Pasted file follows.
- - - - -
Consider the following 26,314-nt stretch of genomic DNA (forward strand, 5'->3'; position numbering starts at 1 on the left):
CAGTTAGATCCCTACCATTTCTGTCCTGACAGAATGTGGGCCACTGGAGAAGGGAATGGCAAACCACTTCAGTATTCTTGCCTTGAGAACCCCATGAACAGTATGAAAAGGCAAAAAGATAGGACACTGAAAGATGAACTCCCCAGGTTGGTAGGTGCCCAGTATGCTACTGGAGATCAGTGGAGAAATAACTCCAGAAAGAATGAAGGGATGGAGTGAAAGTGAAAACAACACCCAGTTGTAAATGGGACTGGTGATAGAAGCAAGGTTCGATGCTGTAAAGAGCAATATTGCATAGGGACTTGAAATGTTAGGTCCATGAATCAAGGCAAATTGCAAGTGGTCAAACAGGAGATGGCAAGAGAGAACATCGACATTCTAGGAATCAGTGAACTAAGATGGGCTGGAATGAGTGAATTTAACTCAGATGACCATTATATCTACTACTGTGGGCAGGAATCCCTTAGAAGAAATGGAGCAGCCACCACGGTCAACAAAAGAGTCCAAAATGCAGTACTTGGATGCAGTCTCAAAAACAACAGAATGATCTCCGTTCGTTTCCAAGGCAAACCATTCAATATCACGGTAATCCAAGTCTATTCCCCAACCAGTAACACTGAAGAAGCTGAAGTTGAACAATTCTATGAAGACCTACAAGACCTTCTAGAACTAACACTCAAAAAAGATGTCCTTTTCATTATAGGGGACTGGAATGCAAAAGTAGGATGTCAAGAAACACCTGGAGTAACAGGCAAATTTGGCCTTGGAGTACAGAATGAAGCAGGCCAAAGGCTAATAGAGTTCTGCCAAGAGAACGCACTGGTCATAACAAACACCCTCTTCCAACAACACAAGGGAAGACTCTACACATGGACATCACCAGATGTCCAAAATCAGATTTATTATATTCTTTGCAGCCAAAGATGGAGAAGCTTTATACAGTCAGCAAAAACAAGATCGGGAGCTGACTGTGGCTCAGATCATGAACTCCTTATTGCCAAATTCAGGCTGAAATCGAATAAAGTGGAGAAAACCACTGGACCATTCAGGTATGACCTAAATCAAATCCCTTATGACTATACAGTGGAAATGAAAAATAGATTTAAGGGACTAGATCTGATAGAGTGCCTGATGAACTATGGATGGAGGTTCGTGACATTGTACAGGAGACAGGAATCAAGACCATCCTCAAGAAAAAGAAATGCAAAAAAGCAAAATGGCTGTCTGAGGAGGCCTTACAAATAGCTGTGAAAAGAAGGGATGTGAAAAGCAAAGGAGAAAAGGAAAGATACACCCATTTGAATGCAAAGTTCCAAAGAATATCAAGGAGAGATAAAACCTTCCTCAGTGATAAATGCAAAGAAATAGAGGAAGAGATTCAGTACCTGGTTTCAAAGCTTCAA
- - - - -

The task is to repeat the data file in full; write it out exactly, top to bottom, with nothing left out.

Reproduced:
Consider the following 26,314-nt stretch of genomic DNA (forward strand, 5'->3'; position numbering starts at 1 on the left):
CAGTTAGATCCCTACCATTTCTGTCCTGACAGAATGTGGGCCACTGGAGAAGGGAATGGCAAACCACTTCAGTATTCTTGCCTTGAGAACCCCATGAACAGTATGAAAAGGCAAAAAGATAGGACACTGAAAGATGAACTCCCCAGGTTGGTAGGTGCCCAGTATGCTACTGGAGATCAGTGGAGAAATAACTCCAGAAAGAATGAAGGGATGGAGTGAAAGTGAAAACAACACCCAGTTGTAAATGGGACTGGTGATAGAAGCAAGGTTCGATGCTGTAAAGAGCAATATTGCATAGGGACTTGAAATGTTAGGTCCATGAATCAAGGCAAATTGCAAGTGGTCAAACAGGAGATGGCAAGAGAGAACATCGACATTCTAGGAATCAGTGAACTAAGATGGGCTGGAATGAGTGAATTTAACTCAGATGACCATTATATCTACTACTGTGGGCAGGAATCCCTTAGAAGAAATGGAGCAGCCACCACGGTCAACAAAAGAGTCCAAAATGCAGTACTTGGATGCAGTCTCAAAAACAACAGAATGATCTCCGTTCGTTTCCAAGGCAAACCATTCAATATCACGGTAATCCAAGTCTATTCCCCAACCAGTAACACTGAAGAAGCTGAAGTTGAACAATTCTATGAAGACCTACAAGACCTTCTAGAACTAACACTCAAAAAAGATGTCCTTTTCATTATAGGGGACTGGAATGCAAAAGTAGGATGTCAAGAAACACCTGGAGTAACAGGCAAATTTGGCCTTGGAGTACAGAATGAAGCAGGCCAAAGGCTAATAGAGTTCTGCCAAGAGAACGCACTGGTCATAACAAACACCCTCTTCCAACAACACAAGGGAAGACTCTACACATGGACATCACCAGATGTCCAAAATCAGATTTATTATATTCTTTGCAGCCAAAGATGGAGAAGCTTTATACAGTCAGCAAAAACAAGATCGGGAGCTGACTGTGGCTCAGATCATGAACTCCTTATTGCCAAATTCAGGCTGAAATCGAATAAAGTGGAGAAAACCACTGGACCATTCAGGTATGACCTAAATCAAATCCCTTATGACTATACAGTGGAAATGAAAAATAGATTTAAGGGACTAGATCTGATAGAGTGCCTGATGAACTATGGATGGAGGTTCGTGACATTGTACAGGAGACAGGAATCAAGACCATCCTCAAGAAAAAGAAATGCAAAAAAGCAAAATGGCTGTCTGAGGAGGCCTTACAAATAGCTGTGAAAAGAAGGGATGTGAAAAGCAAAGGAGAAAAGGAAAGATACACCCATTTGAATGCAAAGTTCCAAAGAATATCAAGGAGAGATAAAACCTTCCTCAGTGATAAATGCAAAGAAATAGAGGAAGAGATTCAGTACCTGGTTTCAAAGCTTCAA